and profession of their faith in the Lord
Jesus Christ. Among these, were the young
and the old from eighteen , to nearly sixty
"ONE THING IS NEEDFUL: - - ONE THING HIVE I DESIRED OF THE LORD:" " THIS ONE THING I DO."
PUBLICATION OFFICE, GAZETTE BUILDIN, FIFTH STREET, ABOVE SMITHFIELD, PITTSBURGH, PA.
FOR THE WEEK ENDINGr 'ATURDAY, APRIL 17, 1858.
years of age. In addition to these, fifteen
were added on certificate. There are still
others inquiring, and our prayer is, that
they may soon be brought into the kingdom.
I think we all felt that the Spirit of God
had seat those dear brethren to us on this
communion season, with special messages of
grace to saints and sinners. "Oh let us
give thanks unto the Lord for he is good;
for his mercy endureth forever. Let the
redeemed of the Lord say so, whom - he hath
redeemed from the hand of the enemy." ,
for the PFeabyteriah Banner and Advocate.
Church Dedicated in Illinois,—Revival.
Mn. EDITOR :—On the first-Sabbath in
March, 1858, the church building just
erected by the Presbyterian church of
French 'Gnat* Peoria County, was
dedicated to the worship .of the , Triune Je
hovah. Sermon• by the Rev. James ,Forgu
son, of West`Jersey, Stark Counti,
and prayer by the paitor, D. 'F. McFar
land. The building is frame, and with
choir-gallery, capable of seating about three
hundred persons.. Whole east,. , $2,050.
The seats are painted grained oak, and_the:
pulpit in imitation of mahogany. The, young
ladies of the congregation have obtained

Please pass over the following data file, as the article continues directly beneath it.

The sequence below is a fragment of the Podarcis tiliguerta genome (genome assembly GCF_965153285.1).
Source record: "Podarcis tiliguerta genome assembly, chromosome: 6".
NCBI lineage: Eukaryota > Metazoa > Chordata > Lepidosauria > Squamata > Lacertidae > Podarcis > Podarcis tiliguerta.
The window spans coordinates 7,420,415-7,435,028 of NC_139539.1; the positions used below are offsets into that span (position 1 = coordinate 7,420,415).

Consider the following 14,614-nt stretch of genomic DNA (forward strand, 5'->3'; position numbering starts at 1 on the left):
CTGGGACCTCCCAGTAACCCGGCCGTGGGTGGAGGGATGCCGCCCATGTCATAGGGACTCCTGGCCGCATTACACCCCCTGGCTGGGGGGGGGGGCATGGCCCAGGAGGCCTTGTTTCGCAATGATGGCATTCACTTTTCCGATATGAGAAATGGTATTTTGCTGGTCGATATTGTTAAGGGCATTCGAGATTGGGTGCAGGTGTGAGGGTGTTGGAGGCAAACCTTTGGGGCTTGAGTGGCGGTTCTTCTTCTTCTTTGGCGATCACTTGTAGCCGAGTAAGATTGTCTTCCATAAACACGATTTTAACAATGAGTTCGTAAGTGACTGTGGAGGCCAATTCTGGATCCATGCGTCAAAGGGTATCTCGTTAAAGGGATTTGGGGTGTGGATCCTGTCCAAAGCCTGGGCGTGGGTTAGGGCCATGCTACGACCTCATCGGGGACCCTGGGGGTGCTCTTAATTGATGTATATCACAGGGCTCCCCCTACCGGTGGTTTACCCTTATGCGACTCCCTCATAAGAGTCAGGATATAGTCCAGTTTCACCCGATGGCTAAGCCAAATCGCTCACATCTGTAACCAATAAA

about money enough to 'furnish the,- church
with carpet, sofa, ,chandelier,;, table, chairs,
and window-blinds. When this ,is done,
this house of worship, for neatness and com
fort inside, will saarcelybe surpassed within
the'State, outside of the cities. This church
building stands on the West side of the
beautiful grove, (after which it was called,)
skirting French Creek, seven miles. North
of Elmwood, in the North-Weit Township,
Millbrook, of Peoria County. The Railroad
being constrUcted from Springfield, the Cap
ital, to Galena, in the North-West corner of.
the State, passese within a .short,, distance,
and when finished, will have, it is said, a
depot not very far from the church.
The day following , the dedication; after
preaching, the congregation met and sold
the seats, which more than-made up the
,fieiency on subscription, for the whole cost
of the house.. Now we can worship in
our new 'house, free from debt. This was
done by the congregation, without any for
aid. This church now numbers eighty
members on the-roll.
Preaching and prayer were continued
daily, closing on Monday after the Commun.-
'ion. On the third Sabbath following the
dedication, the Holy , Spirit was gracionsly
poured out, God's , people greatly , revived,
backsliders reclaimed, and wandering 611 7
dren of the Covenant brought to Christ.
But few 'Bair their way clear at that tinie,
to connect with the churabi although many
have fully determined to be'on the-Lerd's
side, and a: goodly number are indulging
a hope, in Christ. We trust, ere the year
closes, to see aR whose consciences were
awakened, brought' into the" visible' bhur'C'h,
having Christ formed in them, the hope of
glory. Thus,some mercy drops, - of the most
plentiful; shower ; of, grace now coming-aci.vuu
on so many portions or Zion; have. fallen
upon us. 0 that a split of grace and sup••
plicatibn 'would be' given'to all'Goirs' pro
fessed followers! answer to , the prayers
of those who. have waited -upon the Lord,,
see what God has wrought! When all pro
fessors come up to the help of the Lord,
then will not 'only our *hole country, but
the world, be converted to God. MeF:
For the Presbyterian Banner and Advocate.